Retro gamers can hardly failed to have noticed the recent surge in miniaturized versions of some of the favourite computers and consoles of the 80s and 90s. It was all kicked off with the Mini NES/SNES, followed by the C64 Mini, with the new mini Neo Geo and Playstation Classic making an appearance in time for Christmas 2018.
I can completely understand the appeal of these consoles but – with the exception of the C64 Mini – none of them have tempted me to part with my hard earned cash. This is odd, because surely I’m exactly the target demographic for these devices. So why is it the case? Well, there are a number of reasons.
First is the cost: Many of the consoles are pretty expensive, considering what you get. Typically ranging from £70-120, when looked at logically they just don’t make sense from a financial point of view. Whilst the price of retro consoles and games has risen considerably over the past few years, originals of most of the machines in question can still be picked up for a reasonable price, along with a number of decent games. The exception to this is, of course, the Neo Geo Mini – the full console and its games have always commanded a high price, so for many people the Mini version represents their only realistic chance of “owning” one.
For the rest, though, the point stands. Let’s take the Playstation Classic as an example. The original Playstation machine is neither hard to find nor expensive, whilst a quick trawl of any charity/second shop will net plenty of games that can be bought for a couple of quid. Think of how many of those you could buy with the £90 that the Playstation Mini will set you back and it makes you start to wonder whether the mini version is worth your attention.
At this stage, I should point out that this is not snobbery on my part around the whole “original hardware vs emulation” debate (I’ve written before about how I tend to take a pragmatic approach to retro gaming, balancing the desire to have original hardware with the realities of the constraints of space, money and technological reliability). However, the current reality is that (at the moment at least), it’s still cheaper to buy an original machine and save the rest of the money for buying loads of games to play on it. To illustrate this point perfectly, take a look at this Tweet (the message that inspired this blog post)
Which brings me onto my next point. With the exception of the C64 Mini, your choice of games on these shrunken consoles is limited. The NES Mini comes with 30 games, the SNES Mini has 21, whilst the Playstation Classic has just 20. It’s not a huge amount, is it, especially when you consider the vast library of games all these consoles enjoyed. And the chances are that within any selection of titles, there will be some great ones, some OK ones and some weak ones. Due to licensing and copyright issues, some of your favourite games (and some of the best games for the platform) just won’t get included. Tomb Raider was the game that persuaded people to buy the original Playstation yet (for perfectly understandable reasons), it is nowhere to be seen on the PS Classic.
There will also be some titles (regardless of quality) that you enjoy playing more than others. Let’s be honest, even on a generous estimate, the chances are that, after a few initial plays, at least 50% of the content will never be loaded again. I look at some of the titles on the NES Mini or the Neo Geo Mini and I just know that they are the sort of game I will never, ever play, which effectively renders them useless.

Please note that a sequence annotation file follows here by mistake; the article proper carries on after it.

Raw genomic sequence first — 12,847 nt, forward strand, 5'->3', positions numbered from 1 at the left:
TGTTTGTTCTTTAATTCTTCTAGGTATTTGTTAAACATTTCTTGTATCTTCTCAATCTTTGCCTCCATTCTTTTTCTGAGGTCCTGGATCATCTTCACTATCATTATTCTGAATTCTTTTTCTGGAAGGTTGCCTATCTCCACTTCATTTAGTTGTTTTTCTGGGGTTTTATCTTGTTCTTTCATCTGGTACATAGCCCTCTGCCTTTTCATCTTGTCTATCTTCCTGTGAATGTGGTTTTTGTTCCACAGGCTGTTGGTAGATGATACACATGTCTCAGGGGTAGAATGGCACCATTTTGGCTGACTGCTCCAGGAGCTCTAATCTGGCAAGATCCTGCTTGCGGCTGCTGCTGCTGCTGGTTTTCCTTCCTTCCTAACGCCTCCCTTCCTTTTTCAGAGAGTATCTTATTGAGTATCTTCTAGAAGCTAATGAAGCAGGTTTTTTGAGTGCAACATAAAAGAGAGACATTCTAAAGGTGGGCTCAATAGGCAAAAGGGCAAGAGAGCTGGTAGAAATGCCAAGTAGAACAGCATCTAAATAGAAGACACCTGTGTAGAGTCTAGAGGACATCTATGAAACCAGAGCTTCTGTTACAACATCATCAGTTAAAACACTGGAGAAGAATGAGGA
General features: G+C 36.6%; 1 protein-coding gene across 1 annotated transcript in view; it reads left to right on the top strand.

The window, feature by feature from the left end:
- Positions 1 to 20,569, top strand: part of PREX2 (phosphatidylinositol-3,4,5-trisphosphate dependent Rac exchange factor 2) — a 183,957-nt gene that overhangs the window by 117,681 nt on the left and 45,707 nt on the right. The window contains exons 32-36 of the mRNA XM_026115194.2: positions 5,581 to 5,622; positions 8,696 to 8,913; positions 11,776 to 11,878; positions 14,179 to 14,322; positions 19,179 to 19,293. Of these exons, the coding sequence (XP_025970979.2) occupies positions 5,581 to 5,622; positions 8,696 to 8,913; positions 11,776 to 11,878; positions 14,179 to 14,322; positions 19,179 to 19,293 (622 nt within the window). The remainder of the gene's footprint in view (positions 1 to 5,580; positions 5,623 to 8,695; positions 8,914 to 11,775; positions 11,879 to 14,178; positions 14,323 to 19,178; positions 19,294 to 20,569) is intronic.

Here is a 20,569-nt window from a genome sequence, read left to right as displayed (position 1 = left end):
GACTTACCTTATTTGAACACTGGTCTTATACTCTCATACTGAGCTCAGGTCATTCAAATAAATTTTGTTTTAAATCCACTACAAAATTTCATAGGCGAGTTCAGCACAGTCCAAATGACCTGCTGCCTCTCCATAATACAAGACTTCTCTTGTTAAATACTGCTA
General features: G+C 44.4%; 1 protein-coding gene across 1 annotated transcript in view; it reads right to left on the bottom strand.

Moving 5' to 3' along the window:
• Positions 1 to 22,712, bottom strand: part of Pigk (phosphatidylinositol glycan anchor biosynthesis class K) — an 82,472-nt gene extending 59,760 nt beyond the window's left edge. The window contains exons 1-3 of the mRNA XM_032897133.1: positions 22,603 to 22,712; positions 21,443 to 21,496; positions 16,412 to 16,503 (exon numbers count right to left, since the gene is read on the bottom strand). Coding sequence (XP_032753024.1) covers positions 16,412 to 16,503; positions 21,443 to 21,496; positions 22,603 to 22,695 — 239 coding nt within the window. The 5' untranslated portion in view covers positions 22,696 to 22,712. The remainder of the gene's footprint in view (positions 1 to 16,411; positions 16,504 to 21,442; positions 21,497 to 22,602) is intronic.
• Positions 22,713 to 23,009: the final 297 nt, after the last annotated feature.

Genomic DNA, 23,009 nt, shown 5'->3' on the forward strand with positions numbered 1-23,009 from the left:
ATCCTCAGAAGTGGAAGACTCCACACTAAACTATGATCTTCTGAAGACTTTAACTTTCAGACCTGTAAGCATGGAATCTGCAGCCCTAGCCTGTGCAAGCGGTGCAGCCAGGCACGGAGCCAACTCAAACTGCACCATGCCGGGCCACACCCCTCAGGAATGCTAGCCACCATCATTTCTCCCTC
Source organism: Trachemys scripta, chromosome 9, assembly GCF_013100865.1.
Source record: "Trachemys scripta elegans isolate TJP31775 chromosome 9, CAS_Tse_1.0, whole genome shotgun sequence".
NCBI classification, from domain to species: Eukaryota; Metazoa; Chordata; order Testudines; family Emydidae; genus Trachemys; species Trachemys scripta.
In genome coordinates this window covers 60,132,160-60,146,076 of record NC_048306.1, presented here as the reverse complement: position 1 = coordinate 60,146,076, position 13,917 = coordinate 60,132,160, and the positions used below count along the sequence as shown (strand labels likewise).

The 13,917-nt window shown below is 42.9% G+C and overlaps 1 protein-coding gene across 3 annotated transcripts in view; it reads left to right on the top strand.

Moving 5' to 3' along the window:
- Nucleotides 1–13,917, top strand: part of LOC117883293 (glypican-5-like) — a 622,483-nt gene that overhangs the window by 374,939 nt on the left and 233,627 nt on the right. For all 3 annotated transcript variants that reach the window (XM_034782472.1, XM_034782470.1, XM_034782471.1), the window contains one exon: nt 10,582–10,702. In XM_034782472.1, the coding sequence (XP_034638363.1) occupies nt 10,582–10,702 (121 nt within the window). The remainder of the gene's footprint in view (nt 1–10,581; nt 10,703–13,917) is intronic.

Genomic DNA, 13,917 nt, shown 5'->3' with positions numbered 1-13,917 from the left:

Which brings me onto my final point and the killer reason why these consoles just don’t appeal to me: expandability. With the exception of the C64 Mini (which already carries the largest number of built-in titles – 64), new games cannot be added. You are stuck with the selection of titles that the original manufacturer has identified and cannot add your own favourites. For me, this makes them really unappealing, particularly for those consoles which had such a massive catalogue of fantastic games that I either remember fondly and want to replay, or which I never got to experience first time around and would like to play now. I get that there are all the issues around the legality of ROMs and that companies (particularly the increasingly litigious Nintendo) want to protect their properties, but it does reduce my interest significantly. In fact, every time a new mini console is announced, you could pretty much plot my reaction on a graph and it would look remarkably similar every time – something like this, in fact:
As I mentioned previously, the only one of these consoles I have succumbed to is the C64 Mini. Partly that’s because I have an in-built bias towards Commodore products as the computers I grew up with. A bigger factor, though, was that the manufacturer’s promised that additional games could be added via a USB stick. OK, it took a while to get this functionality working properly and it’s still not perfect, but it gives the console a whole new lease of life once the appeal of the in-built games has faded.
I know that someone is bound to point out that most of the mini consoles can be hacked to allow new games to be added but, as someone with all the technical abilities of a dead slug, the prospect of doing this fills me with terror. I’d probably do it wrong and end up bricking my device so that I was just left with a fancy doorstop.
As I said at the start, I can see the appeal of these mini consoles and understand why they sell so well (which means, of course, that they will keep on coming). From a gamer’s point of view, they offer a chance to “re-own” hardware and games that you probably now regret getting rid of; from a manufacturer’s point of view, they offer a new income stream on old properties. However, until the ability to add new games is standard, out-of-the-box functionality, they just aren’t for me.